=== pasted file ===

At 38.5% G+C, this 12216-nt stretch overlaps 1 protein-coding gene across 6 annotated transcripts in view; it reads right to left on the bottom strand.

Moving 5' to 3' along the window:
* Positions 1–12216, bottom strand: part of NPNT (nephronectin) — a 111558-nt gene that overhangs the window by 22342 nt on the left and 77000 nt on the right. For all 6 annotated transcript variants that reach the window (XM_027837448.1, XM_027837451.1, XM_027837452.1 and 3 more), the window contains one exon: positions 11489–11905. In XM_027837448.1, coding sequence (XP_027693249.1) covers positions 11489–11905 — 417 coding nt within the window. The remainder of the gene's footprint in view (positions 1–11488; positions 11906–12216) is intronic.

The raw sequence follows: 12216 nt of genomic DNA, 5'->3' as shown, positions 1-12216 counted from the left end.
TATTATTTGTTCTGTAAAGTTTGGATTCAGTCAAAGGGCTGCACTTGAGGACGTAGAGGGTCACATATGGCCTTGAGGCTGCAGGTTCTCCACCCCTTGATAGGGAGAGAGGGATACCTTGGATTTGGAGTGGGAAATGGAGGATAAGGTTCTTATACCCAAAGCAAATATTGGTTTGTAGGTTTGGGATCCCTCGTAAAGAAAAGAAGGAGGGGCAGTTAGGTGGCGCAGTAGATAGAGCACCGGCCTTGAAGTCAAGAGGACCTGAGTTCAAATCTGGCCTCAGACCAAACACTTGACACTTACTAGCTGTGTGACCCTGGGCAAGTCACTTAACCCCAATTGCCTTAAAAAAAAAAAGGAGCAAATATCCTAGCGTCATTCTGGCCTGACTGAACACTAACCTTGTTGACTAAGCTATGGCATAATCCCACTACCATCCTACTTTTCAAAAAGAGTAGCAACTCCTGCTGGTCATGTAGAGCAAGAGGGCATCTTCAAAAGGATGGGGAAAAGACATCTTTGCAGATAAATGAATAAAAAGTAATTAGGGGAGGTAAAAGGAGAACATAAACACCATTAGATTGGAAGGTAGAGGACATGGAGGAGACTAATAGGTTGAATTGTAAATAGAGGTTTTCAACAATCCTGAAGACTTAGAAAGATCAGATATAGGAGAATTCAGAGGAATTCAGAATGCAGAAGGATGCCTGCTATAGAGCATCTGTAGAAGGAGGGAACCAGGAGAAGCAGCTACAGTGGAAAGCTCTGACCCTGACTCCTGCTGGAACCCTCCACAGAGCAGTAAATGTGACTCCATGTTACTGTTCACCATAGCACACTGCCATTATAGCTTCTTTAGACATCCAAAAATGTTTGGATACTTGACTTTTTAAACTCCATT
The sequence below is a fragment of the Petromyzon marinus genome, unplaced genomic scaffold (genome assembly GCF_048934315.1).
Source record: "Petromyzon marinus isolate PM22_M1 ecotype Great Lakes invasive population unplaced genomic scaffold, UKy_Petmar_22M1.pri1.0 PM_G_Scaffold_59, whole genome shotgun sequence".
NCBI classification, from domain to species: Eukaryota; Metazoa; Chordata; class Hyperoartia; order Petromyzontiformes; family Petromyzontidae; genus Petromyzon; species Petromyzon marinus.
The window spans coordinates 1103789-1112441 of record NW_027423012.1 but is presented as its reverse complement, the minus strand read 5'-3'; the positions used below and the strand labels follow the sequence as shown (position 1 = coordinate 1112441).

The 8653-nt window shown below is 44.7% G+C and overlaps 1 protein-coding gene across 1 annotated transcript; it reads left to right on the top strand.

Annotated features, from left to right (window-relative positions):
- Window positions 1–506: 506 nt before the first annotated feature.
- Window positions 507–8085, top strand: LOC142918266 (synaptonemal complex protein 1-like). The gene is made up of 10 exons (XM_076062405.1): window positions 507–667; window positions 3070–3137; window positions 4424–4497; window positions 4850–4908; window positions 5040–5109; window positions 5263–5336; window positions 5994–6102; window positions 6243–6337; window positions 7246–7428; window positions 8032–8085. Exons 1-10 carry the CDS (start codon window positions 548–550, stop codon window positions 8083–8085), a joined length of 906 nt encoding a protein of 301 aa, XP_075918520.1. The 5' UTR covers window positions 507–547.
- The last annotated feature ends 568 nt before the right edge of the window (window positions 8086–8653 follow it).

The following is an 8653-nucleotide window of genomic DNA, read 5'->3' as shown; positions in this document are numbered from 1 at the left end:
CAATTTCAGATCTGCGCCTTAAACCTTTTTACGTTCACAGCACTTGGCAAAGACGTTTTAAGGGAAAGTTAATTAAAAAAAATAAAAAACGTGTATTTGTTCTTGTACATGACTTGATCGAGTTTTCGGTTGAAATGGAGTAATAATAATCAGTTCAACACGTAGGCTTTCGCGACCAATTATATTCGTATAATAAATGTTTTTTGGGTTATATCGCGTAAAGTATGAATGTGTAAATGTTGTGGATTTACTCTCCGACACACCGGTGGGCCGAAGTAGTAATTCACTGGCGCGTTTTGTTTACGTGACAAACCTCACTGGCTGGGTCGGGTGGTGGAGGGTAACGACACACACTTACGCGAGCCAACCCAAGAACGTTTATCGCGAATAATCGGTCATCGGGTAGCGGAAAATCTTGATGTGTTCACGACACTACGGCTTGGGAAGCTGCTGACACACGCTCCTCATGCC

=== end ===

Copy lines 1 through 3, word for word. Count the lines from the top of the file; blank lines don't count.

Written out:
At 38.5% G+C, this 12216-nt stretch overlaps 1 protein-coding gene across 6 annotated transcripts in view; it reads right to left on the bottom strand.

Moving 5' to 3' along the window:
* Positions 1–12216, bottom strand: part of NPNT (nephronectin) — a 111558-nt gene that overhangs the window by 22342 nt on the left and 77000 nt on the right. For all 6 annotated transcript variants that reach the window (XM_027837448.1, XM_027837451.1, XM_027837452.1 and 3 more), the window contains one exon: positions 11489–11905. In XM_027837448.1, coding sequence (XP_027693249.1) covers positions 11489–11905 — 417 coding nt within the window. The remainder of the gene's footprint in view (positions 1–11488; positions 11906–12216) is intronic.